Life of the Human Soul

And its Relation to World Evolution (CW 212)

Life of the Human Soul

By:  Steiner, Rudolf
Barton, Matthew
Barton, Matthew
Knobel, Hendrik


9781855845299
$22.00 Paperback
 02/15/2017
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In Stock
02/15/2017
Rudolf Steiner Press

Limited ***

6.0 X 9.0 in
208 pg


BODY, MIND & SPIRIT / General

9 lectures, Dornach, April 29 – June 17, 1922 (CW 212)

How are we connected to the world around us? This question, says Rudolf Steiner, is one that lives subliminally, drawing us into the depths of the psyche. There, our candle of consciousness tends to flicker and go out. But spiritual training can relight it so that we learn to perceive realms of our being beyond the restricted self.

As Rudolf Steiner was involved in major lecture tours in Germany and England, he took time to address his followers at the world center of Anthroposophy in Dornach, Switzerland. Here, he speaks on three major topics: The Life of the Human Soul; Spiritual Striving in Relation to Earth’s Evolution; and The Contrast Between East and West. The common theme, however, is our mutual responsibility for what the human being and the world will eventually become—which, according to Steiner, is far from a certain. Even the way we think can change and affect the future; for example, the degree to which we concentrate our imaging in meditation and infuse head thinking with warmth of heart.

Steiner reveals a hugely complex picture of the interrelationships between humanity and the cosmos. Our head, heart, lungs, and limbs all reveal subtly different qualities of our connection with the invisible realities that continue to sustain us. Our eyes, for instance, evolved only gradually into organs of sight and were at one time our vital organs, just as our lungs are today. The lungs, in turn, will similarly evolve to provide us with another form of perception.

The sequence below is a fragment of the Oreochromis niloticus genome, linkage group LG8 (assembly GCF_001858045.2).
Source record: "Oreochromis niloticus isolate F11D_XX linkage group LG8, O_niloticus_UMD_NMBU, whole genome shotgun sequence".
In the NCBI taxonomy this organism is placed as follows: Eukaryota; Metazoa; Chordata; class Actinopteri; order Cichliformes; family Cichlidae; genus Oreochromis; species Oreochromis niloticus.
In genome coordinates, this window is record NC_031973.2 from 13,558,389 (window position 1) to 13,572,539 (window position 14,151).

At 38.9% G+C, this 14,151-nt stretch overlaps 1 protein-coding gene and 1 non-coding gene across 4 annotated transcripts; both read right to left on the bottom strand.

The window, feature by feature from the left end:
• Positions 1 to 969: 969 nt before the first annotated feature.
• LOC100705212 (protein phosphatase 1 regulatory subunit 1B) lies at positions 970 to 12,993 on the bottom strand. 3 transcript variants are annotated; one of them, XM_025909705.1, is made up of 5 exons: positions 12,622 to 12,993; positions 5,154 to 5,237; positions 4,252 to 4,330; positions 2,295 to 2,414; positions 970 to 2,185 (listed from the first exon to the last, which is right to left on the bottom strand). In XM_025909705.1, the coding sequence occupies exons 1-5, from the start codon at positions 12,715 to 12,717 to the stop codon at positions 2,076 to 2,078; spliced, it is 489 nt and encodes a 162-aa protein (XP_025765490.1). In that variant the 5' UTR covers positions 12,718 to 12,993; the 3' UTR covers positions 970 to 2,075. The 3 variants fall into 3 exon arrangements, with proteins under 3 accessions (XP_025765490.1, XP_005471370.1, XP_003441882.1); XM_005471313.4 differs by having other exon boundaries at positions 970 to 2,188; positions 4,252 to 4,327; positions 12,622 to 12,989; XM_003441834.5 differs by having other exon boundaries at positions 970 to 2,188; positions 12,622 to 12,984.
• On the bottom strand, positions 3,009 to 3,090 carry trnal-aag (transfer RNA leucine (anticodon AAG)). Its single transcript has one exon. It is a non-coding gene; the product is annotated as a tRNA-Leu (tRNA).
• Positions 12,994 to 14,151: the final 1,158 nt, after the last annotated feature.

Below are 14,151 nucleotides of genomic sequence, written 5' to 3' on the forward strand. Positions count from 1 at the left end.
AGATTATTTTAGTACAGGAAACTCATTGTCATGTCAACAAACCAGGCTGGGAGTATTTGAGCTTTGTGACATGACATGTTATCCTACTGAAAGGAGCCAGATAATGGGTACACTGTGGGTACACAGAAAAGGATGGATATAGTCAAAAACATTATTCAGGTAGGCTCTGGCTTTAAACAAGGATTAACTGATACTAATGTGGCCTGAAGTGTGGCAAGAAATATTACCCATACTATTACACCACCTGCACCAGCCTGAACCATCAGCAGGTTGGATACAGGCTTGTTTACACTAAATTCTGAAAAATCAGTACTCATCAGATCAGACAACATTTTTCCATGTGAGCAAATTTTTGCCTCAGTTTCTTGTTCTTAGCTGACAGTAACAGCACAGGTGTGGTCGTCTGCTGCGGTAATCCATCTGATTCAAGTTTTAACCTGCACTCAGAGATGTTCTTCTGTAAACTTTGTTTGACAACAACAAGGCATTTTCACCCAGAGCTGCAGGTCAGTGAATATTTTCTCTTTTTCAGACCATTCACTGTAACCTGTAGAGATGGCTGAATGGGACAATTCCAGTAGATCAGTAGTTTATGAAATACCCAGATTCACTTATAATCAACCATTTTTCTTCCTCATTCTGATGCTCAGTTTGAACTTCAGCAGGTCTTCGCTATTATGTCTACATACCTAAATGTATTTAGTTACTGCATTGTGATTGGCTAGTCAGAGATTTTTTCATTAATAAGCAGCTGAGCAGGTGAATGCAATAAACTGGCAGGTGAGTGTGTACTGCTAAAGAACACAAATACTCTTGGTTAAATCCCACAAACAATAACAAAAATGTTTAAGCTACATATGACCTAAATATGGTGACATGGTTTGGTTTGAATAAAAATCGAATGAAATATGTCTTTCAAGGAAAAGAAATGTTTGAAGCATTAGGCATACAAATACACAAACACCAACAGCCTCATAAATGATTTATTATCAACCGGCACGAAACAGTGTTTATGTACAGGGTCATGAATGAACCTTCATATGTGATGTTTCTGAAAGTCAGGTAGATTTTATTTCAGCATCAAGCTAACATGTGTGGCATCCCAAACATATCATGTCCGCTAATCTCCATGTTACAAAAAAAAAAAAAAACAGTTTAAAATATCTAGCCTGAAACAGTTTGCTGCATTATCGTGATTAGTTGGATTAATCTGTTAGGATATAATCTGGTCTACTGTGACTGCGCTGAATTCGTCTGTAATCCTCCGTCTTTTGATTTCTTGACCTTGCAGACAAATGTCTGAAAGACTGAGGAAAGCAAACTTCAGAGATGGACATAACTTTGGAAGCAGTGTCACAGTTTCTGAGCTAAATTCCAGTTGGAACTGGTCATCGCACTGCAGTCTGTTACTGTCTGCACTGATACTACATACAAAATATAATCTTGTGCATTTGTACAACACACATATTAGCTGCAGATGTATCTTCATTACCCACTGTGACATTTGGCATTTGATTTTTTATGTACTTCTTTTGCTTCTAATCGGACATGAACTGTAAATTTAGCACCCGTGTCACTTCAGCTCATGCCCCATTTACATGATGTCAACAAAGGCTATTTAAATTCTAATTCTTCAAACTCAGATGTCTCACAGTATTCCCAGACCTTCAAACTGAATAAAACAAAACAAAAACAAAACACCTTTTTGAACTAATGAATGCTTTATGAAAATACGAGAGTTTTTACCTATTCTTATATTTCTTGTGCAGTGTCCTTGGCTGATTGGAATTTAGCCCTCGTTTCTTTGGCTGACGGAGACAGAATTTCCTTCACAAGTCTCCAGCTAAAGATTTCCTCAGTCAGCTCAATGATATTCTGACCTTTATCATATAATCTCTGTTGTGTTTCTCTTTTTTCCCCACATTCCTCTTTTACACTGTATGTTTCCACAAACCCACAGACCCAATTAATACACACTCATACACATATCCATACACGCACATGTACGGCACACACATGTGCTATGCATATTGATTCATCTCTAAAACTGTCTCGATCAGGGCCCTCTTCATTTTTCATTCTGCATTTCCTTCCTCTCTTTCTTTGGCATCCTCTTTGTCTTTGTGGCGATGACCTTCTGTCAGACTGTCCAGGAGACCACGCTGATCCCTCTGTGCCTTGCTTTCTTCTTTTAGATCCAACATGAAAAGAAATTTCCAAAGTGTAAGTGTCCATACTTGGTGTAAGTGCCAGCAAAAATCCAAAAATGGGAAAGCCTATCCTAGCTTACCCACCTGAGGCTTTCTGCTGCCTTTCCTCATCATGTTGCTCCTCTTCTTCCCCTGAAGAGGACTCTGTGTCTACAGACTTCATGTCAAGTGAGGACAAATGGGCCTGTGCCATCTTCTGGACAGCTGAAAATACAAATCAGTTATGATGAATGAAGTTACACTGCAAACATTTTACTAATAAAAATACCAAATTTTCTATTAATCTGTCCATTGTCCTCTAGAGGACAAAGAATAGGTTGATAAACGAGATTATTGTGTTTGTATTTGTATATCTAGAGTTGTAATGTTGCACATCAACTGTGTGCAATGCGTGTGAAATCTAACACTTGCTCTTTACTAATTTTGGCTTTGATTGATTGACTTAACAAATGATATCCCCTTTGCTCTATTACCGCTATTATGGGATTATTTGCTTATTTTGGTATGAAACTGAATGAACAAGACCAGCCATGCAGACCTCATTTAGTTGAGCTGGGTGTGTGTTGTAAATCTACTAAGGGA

As usual, Steiner addresses a wide variety of topics in addition to his main themes. Included in this volume are thoughts on the significance of the cinema; the nature of the halo; technology as the "true foundation" of the modern worldview; asceticism in the Middle Ages; the world of machines and the world of rites and worship; yoga and modern meditation exercises; pain as an awakener of knowledge; the emergence of the belief in ghosts; and the connection between stomach acid and soul qualities.

This volume is a translation from German of Menschliches Seelenleben und Geistesstreben im Zusammenhange mit Welt- und Erdentwickelung (GA 212). 

Rudolf Steiner (1861–1925) was born in the small village of Kraljevec, Austro-Hungarian Empire (now in Croatia), where he grew up (see right). As a young man, he lived in Weimar and Berlin, where he became a well-published scientific, literary, and philosophical scholar, known especially for his work with Goethe’s scientific writings. At the beginning of the twentieth century, he began to develop his early philosophical principles into an approach to systematic research into psychological and spiritual phenomena. Formally beginning his spiritual teaching career under the auspices of the Theosophical Society, Steiner came to use the term Anthroposophy (and spiritual science) for his philosophy, spiritual research, and findings. The influence of Steiner’s multifaceted genius has led to innovative and holistic approaches in medicine, various therapies, philosophy, religious renewal, Waldorf education, education for special needs, threefold economics, biodynamic agriculture, Goethean science, architecture, and the arts of drama, speech, and eurythmy. In 1924, Rudolf Steiner founded the General Anthroposophical Society, which today has branches throughout the world. He died in Dornach, Switzerland.

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Matthew Barton is a translator, editor, teacher, and poet, and taught kindergarten for many years at the Bristol Waldorf School. His first collection of poems was Learning To Row (1999). He has won numerous prizes for his work, including an Arts Council Writer's Award and a Hawthornden Fellowship. 

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Matthew Barton is a translator, editor, teacher, and poet, and taught kindergarten for many years at the Bristol Waldorf School. His first collection of poems was Learning To Row (1999). He has won numerous prizes for his work, including an Arts Council Writer's Award and a Hawthornden Fellowship. 

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